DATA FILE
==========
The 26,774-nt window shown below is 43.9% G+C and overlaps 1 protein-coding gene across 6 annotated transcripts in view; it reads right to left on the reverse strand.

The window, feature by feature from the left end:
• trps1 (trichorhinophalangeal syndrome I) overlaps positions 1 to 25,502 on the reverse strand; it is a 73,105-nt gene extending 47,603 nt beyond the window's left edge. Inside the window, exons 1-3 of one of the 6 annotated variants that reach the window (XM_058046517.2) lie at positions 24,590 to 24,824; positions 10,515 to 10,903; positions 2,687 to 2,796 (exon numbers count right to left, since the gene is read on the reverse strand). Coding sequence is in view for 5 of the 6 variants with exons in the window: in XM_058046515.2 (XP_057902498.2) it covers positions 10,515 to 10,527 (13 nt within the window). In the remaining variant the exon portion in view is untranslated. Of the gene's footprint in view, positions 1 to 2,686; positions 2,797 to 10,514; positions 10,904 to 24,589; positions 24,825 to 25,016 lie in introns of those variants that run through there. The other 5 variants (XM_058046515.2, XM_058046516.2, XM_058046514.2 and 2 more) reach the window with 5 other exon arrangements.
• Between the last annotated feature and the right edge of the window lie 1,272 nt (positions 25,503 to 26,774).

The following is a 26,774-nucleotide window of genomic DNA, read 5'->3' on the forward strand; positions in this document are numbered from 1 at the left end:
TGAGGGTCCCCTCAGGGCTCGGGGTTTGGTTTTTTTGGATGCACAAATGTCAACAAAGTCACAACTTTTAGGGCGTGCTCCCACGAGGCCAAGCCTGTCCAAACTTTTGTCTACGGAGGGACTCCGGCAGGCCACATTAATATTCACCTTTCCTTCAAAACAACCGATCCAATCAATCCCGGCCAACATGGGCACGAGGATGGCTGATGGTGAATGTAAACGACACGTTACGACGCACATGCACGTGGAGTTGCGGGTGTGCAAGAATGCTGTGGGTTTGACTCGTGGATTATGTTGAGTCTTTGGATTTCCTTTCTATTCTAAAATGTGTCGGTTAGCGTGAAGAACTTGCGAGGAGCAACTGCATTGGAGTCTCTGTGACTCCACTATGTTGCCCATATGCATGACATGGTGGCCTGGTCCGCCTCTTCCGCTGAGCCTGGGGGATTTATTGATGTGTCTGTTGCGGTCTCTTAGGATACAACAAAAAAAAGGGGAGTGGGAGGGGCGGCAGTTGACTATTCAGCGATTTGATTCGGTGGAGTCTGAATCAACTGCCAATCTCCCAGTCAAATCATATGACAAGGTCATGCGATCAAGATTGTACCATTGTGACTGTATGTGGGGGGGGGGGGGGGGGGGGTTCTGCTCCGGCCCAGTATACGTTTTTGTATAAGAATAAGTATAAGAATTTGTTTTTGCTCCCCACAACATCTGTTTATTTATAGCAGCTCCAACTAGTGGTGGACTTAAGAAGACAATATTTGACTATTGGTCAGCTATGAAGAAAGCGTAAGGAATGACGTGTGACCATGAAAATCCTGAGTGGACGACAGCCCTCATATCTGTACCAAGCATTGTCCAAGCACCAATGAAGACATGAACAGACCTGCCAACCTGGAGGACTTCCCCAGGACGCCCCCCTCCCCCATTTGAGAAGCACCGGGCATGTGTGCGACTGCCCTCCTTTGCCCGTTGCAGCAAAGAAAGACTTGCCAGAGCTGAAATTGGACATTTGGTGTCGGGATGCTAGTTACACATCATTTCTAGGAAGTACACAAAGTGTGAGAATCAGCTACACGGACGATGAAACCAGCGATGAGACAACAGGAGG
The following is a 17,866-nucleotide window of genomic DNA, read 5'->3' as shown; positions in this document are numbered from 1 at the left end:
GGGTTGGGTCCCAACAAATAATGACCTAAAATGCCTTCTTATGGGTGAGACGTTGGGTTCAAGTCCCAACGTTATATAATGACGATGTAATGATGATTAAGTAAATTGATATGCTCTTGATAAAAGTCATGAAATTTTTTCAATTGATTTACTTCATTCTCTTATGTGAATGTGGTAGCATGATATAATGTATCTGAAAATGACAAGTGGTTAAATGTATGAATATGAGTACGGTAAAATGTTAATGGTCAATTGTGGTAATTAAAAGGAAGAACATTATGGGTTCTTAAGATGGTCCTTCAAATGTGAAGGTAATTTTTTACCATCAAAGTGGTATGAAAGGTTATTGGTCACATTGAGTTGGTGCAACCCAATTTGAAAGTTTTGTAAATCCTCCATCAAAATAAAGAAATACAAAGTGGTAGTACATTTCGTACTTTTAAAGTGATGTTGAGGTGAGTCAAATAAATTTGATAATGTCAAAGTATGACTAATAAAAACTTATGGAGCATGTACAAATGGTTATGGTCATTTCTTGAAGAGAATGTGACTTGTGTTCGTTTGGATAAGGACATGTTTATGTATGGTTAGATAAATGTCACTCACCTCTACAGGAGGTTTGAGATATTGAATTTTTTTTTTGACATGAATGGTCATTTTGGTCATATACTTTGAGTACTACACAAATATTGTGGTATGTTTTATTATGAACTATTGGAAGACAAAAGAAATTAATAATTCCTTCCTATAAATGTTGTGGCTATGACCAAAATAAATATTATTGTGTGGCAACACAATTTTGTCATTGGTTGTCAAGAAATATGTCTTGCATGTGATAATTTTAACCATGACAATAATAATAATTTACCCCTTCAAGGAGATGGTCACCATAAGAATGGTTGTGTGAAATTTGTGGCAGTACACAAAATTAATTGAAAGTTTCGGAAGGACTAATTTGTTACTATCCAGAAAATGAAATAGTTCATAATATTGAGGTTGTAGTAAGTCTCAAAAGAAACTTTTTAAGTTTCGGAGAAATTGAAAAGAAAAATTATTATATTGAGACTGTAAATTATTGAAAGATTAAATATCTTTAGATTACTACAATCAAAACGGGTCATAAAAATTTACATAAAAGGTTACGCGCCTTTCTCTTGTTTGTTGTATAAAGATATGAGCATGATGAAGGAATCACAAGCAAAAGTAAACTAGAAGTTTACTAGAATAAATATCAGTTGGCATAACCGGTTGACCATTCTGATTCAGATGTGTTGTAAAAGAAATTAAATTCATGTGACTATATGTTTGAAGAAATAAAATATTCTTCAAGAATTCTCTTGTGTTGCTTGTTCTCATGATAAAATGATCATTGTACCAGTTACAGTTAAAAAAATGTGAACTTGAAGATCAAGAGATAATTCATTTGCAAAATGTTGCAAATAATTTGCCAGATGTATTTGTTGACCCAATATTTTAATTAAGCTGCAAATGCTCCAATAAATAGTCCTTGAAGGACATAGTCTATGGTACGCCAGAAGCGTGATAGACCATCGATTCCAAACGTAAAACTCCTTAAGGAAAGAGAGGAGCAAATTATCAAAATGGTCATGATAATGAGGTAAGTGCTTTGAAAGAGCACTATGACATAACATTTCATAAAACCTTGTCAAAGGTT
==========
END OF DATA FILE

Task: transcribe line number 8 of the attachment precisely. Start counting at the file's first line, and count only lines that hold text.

GGGTTGGGTCCCAACAAATAATGACCTAAAATGCCTTCTTATGGGTGAGACGTTGGGTTCAAGTCCCAACGTTATATAATGACGATGTAATGATGATTAAGTAAATTGATATGCTCTTGATAAAAGTCATGAAATTTTTTCAATTGATTTACTTCATTCTCTTATGTGAATGTGGTAGCATGATATAATGTATCTGAAAATGACAAGTGGTTAAATGTATGAATATGAGTACGGTAAAATGTTAATGGTCAATTGTGGTAATTAAAAGGAAGAACATTATGGGTTCTTAAGATGGTCCTTCAAATGTGAAGGTAATTTTTTACCATCAAAGTGGTATGAAAGGTTATTGGTCACATTGAGTTGGTGCAACCCAATTTGAAAGTTTTGTAAATCCTCCATCAAAATAAAGAAATACAAAGTGGTAGTACATTTCGTACTTTTAAAGTGATGTTGAGGTGAGTCAAATAAATTTGATAATGTCAAAGTATGACTAATAAAAACTTATGGAGCATGTACAAATGGTTATGGTCATTTCTTGAAGAGAATGTGACTTGTGTTCGTTTGGATAAGGACATGTTTATGTATGGTTAGATAAATGTCACTCACCTCTACAGGAGGTTTGAGATATTGAATTTTTTTTTTGACATGAATGGTCATTTTGGTCATATACTTTGAGTACTACACAAATATTGTGGTATGTTTTATTATGAACTATTGGAAGACAAAAGAAATTAATAATTCCTTCCTATAAATGTTGTGGCTATGACCAAAATAAATATTATTGTGTGGCAACACAATTTTGTCATTGGTTGTCAAGAAATATGTCTTGCATGTGATAATTTTAACCATGACAATAATAATAATTTACCCCTTCAAGGAGATGGTCACCATAAGAATGGTTGTGTGAAATTTGTGGCAGTACACAAAATTAATTGAAAGTTTCGGAAGGACTAATTTGTTACTATCCAGAAAATGAAATAGTTCATAATATTGAGGTTGTAGTAAGTCTCAAAAGAAACTTTTTAAGTTTCGGAGAAATTGAAAAGAAAAATTATTATATTGAGACTGTAAATTATTGAAAGATTAAATATCTTTAGATTACTACAATCAAAACGGGTCATAAAAATTTACATAAAAGGTTACGCGCCTTTCTCTTGTTTGTTGTATAAAGATATGAGCATGATGAAGGAATCACAAGCAAAAGTAAACTAGAAGTTTACTAGAATAAATATCAGTTGGCATAACCGGTTGACCATTCTGATTCAGATGTGTTGTAAAAGAAATTAAATTCATGTGACTATATGTTTGAAGAAATAAAATATTCTTCAAGAATTCTCTTGTGTTGCTTGTTCTCATGATAAAATGATCATTGTACCAGTTACAGTTAAAAAAATGTGAACTTGAAGATCAAGAGATAATTCATTTGCAAAATGTTGCAAATAATTTGCCAGATGTATTTGTTGACCCAATATTTTAATTAAGCTGCAAATGCTCCAATAAATAGTCCTTGAAGGACATAGTCTATGGTACGCCAGAAGCGTGATAGACCATCGATTCCAAACGTAAAACTCCTTAAGGAAAGAGAGGAGCAAATTATCAAAATGGTCATGATAATGAGGTAAGTGCTTTGAAAGAGCACTATGACATAACATTTCATAAAACCTTGTCAAAGGTT